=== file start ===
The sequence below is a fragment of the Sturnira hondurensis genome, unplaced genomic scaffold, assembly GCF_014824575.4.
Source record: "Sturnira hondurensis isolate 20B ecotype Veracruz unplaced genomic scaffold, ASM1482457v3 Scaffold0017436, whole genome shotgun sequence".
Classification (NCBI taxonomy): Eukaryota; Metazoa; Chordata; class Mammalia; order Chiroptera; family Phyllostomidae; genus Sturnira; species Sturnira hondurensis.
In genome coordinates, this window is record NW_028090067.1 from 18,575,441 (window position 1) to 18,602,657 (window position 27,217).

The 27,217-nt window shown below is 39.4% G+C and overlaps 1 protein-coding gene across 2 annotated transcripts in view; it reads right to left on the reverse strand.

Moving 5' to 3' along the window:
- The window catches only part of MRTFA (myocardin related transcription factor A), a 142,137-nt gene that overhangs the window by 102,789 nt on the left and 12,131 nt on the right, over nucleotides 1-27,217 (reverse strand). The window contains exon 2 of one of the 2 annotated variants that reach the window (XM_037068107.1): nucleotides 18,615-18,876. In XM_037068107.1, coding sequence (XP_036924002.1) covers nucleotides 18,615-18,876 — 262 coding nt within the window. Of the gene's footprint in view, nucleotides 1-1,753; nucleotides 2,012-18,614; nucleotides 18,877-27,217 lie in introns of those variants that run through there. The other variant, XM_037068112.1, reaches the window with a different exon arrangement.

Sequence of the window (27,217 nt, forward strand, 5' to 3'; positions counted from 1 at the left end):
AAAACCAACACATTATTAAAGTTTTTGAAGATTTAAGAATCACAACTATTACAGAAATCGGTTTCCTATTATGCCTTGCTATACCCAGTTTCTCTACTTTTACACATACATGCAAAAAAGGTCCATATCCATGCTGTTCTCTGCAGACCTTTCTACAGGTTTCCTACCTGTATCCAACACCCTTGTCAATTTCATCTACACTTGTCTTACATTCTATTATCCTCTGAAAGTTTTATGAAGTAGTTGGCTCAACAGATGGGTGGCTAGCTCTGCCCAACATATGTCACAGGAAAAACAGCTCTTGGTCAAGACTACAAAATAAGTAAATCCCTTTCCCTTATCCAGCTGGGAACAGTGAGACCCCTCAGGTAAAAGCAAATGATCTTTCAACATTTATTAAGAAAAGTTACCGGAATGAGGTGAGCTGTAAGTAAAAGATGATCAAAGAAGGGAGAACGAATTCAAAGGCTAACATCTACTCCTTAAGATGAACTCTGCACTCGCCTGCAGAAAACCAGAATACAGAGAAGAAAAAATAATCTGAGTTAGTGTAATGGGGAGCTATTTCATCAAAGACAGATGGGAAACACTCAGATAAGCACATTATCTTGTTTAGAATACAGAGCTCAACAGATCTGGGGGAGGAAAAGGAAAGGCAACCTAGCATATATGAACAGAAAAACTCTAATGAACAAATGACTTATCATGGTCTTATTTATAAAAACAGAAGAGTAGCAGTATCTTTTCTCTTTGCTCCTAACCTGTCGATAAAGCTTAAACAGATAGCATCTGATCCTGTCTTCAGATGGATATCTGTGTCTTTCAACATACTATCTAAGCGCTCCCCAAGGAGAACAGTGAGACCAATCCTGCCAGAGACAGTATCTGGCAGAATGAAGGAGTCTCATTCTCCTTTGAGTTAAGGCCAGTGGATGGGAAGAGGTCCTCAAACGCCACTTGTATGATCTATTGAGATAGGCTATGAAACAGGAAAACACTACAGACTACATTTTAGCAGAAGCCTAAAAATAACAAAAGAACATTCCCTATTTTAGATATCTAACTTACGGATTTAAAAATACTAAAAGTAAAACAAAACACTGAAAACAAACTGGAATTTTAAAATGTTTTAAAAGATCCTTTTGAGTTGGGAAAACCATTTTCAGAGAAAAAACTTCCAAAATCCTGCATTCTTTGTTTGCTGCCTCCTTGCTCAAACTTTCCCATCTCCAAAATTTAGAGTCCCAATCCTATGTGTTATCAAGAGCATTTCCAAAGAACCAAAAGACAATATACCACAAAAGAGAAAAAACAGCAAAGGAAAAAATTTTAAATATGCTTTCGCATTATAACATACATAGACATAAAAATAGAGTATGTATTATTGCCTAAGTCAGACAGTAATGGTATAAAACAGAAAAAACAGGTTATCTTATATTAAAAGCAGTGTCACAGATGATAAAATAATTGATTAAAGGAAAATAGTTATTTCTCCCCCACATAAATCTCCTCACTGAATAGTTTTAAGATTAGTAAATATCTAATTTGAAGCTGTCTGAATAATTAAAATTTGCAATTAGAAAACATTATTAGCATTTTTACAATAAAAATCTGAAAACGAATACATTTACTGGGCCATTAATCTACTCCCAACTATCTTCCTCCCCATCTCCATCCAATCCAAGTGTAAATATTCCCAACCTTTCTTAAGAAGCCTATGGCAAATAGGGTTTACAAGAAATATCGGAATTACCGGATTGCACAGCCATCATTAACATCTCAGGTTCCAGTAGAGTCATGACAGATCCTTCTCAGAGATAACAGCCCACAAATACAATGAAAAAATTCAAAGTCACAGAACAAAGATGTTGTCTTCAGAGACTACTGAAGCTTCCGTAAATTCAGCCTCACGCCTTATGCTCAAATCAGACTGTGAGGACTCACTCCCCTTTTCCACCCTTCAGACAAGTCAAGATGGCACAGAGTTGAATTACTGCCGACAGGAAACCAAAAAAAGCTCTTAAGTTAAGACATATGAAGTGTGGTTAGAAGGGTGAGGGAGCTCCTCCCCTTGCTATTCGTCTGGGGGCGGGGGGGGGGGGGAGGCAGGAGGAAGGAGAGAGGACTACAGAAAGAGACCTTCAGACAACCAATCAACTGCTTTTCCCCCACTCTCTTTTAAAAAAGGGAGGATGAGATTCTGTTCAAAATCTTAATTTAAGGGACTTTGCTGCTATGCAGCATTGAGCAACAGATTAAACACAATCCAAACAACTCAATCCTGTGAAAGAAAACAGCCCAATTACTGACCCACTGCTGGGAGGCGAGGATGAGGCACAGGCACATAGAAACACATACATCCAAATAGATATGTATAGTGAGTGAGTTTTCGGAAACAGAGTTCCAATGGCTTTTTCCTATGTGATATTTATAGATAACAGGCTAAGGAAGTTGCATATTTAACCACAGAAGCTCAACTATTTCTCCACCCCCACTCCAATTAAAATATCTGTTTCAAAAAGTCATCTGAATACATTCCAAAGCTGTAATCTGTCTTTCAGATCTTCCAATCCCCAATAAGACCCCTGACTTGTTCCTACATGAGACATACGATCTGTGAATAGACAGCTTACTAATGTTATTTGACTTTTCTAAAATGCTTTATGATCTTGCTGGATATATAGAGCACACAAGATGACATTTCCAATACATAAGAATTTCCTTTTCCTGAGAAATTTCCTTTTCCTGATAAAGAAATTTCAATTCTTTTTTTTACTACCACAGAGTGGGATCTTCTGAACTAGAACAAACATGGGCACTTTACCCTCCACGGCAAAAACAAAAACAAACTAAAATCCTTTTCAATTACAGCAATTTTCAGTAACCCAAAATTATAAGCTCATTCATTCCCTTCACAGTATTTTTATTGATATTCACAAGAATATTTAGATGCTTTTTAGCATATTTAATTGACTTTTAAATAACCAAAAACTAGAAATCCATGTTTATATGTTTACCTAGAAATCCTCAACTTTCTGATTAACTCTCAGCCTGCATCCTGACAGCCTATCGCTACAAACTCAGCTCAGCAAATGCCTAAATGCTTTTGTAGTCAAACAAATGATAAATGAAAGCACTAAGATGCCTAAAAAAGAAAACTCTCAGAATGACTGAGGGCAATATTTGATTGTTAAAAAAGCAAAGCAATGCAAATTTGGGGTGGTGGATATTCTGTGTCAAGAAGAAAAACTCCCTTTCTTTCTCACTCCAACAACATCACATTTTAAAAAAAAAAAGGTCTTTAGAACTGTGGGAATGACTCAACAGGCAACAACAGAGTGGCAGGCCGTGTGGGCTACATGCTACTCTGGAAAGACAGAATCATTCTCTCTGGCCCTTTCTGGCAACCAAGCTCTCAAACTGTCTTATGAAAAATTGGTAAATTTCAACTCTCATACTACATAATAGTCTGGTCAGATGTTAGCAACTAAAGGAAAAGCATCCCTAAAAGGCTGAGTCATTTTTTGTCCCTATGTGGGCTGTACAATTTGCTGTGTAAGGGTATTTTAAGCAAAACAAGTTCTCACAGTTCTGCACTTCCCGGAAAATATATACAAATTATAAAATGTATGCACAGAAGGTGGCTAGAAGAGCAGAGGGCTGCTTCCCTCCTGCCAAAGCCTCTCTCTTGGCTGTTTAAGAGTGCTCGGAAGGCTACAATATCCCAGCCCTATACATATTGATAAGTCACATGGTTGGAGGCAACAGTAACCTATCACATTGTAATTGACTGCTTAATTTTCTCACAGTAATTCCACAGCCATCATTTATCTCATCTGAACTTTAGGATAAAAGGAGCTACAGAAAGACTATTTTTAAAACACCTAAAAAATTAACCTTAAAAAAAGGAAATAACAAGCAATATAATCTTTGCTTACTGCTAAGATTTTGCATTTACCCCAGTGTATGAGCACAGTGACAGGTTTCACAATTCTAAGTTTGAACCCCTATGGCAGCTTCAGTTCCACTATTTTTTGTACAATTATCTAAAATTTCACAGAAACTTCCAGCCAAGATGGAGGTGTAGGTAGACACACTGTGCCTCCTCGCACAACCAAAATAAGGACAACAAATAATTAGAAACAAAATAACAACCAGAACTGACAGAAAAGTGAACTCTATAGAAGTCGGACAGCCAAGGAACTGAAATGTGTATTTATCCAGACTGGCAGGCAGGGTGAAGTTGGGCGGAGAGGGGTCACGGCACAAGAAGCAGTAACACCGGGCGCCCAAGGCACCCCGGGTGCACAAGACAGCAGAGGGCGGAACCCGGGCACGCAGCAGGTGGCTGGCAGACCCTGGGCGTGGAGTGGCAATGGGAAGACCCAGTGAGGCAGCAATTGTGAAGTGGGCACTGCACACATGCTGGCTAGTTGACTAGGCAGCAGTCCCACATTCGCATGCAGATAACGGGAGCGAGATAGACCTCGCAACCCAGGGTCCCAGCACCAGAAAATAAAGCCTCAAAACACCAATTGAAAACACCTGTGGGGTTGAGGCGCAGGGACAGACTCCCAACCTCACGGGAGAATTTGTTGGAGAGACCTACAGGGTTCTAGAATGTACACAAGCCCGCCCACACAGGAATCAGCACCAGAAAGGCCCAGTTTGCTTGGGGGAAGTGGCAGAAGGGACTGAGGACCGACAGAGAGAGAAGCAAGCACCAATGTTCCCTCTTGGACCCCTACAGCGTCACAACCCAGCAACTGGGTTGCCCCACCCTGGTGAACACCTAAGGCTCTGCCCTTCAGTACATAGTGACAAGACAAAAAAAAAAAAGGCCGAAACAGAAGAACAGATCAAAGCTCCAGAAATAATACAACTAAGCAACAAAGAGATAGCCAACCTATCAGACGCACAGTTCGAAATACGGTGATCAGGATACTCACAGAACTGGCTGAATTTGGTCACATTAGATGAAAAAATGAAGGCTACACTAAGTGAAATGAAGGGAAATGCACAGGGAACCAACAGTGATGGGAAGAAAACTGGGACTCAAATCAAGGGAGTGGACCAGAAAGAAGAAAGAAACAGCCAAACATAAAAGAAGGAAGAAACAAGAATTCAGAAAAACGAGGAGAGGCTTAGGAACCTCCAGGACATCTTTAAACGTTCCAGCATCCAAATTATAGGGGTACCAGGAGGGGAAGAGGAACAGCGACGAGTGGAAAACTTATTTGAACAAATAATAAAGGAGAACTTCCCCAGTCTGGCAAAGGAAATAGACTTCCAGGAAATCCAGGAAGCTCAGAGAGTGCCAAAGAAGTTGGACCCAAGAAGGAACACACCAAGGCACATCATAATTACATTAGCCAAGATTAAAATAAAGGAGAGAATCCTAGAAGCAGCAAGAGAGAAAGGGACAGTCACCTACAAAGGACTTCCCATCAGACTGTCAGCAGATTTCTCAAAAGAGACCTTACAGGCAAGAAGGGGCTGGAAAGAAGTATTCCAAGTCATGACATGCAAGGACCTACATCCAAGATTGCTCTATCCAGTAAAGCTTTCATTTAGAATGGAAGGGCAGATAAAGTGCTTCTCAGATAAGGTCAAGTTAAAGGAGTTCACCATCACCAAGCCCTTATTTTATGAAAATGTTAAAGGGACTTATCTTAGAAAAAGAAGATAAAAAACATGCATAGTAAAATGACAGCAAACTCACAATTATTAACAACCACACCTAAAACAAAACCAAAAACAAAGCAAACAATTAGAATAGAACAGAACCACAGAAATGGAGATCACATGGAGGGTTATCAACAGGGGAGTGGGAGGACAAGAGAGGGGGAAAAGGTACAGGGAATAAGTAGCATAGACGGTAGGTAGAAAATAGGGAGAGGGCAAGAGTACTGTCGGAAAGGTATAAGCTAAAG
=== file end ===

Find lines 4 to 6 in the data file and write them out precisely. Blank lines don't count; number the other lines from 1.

In genome coordinates, this window is record NW_028090067.1 from 18,575,441 (window position 1) to 18,602,657 (window position 27,217).

The 27,217-nt window shown below is 39.4% G+C and overlaps 1 protein-coding gene across 2 annotated transcripts in view; it reads right to left on the reverse strand.

Moving 5' to 3' along the window: